Books and children go hand in hand. Many of my favorite memories with my children revolve around reading. I can still quote Goodnight Moon and Where the Wild Things Are by memory. My wife and I read a lot to our children and the oldest two have not lost their reading ways (we’ll let Dov get through college before we give up hope!). Because Oliver was in the hospital so much we read to him even more. One of his favorite books was The Jesus Storybook that was sent to us as a gift.
The book takes great liberties with the Bible to make it understandable to children, but it works. And the stories are interesting and the illustrations are bold and we worked our way through it at least a couple of times. While Oliver’s bedroom is still filled with everything that was his (no, we have not cleared it out yet) that book and a few other items I pulled aside because they are special to me in my relationship with Oliver.
This year I’ve pulled that Bible back out to read to my first graders each week when I teach catechism. They love it as much as Oliver did and I love the connection with Oliver that they don’t even know about it. Books can connect us with people we’ve never even known.
I grew up loving an old edition of Winnie-the-Pooh with the original stories. My daughter, Maria, especially connected with those stories when she was little so now I’m giving my granddaughter an edition that looks like the one we read (I can’t give that version up yet!).
And I’m writing about books on a blog about grief, why? Grief is a void left when something ends, especially the life of someone we love. Anything that crosses the void and connects with the one we miss is a gift. Such are books. When I read the Bible to my first graders I’m reading to Oliver. When I recited Goodnight Moon to my granddaughter, Scout, I was reading to all my children, including Oliver. Books allow me another connection with Oliver and are thus part of the grieving process — a positive part.
Below is a poem I committed to memory due to repeated readings. All my children would hear this poem as they drifted off to sleep. I recited it countless times to Oliver at home and in the hospital, rubbing his back as he drifted off to sleep. Sometimes the line ‘”and some folk thought ’twas a dream they’d dreamed” comes to mind when my wife and I say that Oliver’s presence was so short it seems but a dream. But it wasn’t a dream and for that I am grateful.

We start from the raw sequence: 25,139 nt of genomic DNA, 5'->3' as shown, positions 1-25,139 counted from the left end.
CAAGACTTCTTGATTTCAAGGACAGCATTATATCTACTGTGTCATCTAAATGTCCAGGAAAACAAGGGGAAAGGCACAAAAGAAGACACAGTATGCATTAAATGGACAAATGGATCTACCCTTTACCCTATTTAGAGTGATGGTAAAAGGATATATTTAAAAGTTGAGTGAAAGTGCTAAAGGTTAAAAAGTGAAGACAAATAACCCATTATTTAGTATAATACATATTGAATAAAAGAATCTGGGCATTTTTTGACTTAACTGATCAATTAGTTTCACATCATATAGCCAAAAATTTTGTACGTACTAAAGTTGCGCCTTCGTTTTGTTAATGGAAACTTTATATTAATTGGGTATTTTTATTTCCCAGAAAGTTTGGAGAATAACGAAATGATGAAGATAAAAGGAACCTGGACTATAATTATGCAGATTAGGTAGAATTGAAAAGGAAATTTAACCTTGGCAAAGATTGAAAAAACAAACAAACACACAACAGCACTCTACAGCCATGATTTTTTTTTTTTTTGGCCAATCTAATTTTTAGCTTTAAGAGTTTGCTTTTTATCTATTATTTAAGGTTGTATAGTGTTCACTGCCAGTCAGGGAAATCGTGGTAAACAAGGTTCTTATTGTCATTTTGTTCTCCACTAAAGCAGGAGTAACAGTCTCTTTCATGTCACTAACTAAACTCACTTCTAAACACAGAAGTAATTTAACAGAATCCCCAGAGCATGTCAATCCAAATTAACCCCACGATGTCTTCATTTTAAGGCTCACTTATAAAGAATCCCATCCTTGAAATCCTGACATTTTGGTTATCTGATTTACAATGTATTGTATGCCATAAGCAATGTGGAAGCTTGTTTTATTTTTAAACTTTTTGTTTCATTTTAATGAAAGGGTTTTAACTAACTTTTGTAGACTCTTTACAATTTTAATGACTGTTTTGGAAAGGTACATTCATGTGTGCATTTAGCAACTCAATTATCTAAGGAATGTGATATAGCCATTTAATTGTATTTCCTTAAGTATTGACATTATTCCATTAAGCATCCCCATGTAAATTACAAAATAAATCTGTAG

Wynken, Blynken, and Nod
Wynken, Blynken, and Nod one night
Sailed off in a wooden shoe,—
Sailed on a river of crystal light
Into a sea of dew.
“Where are you going, and what do you wish?”
The old moon asked the three.
“We have come to fish for the herring-fish
That live in this beautiful sea;
Nets of silver and gold have we,”
The old moon laughed and sang a song,
As they rocked in the wooden shoe;
And the wind that sped them all night long
Ruffled the waves of dew;
The little stars were the herring-fish
That lived in the beautiful sea.
“Now cast your nets wherever you wish,—
Never afraid are we!”
So cried the stars to the fishermen three,
All night long their nets they threw
To the stars in the twinkling foam,—
Then down from the skies came the wooden shoe,
Bringing the fishermen home:
‘Twas all so pretty a sail, it seemed
As if it could not be;
And some folk thought ’twas a dream they’d dreamed
Of sailing that beautiful sea;
But I shall name you the fishermen three:
Wynken and Blynken are two little eyes,
And Nod is a little head,
And the wooden shoe that sailed the skies
Is a wee one’s trundle-bed;
So shut your eyes while Mother sings
Of wonderful sights that be,
And you shall see the beautiful things
As you rock in the misty sea
Where the old shoe rocked the fishermen three:—
(Goodnight little man!)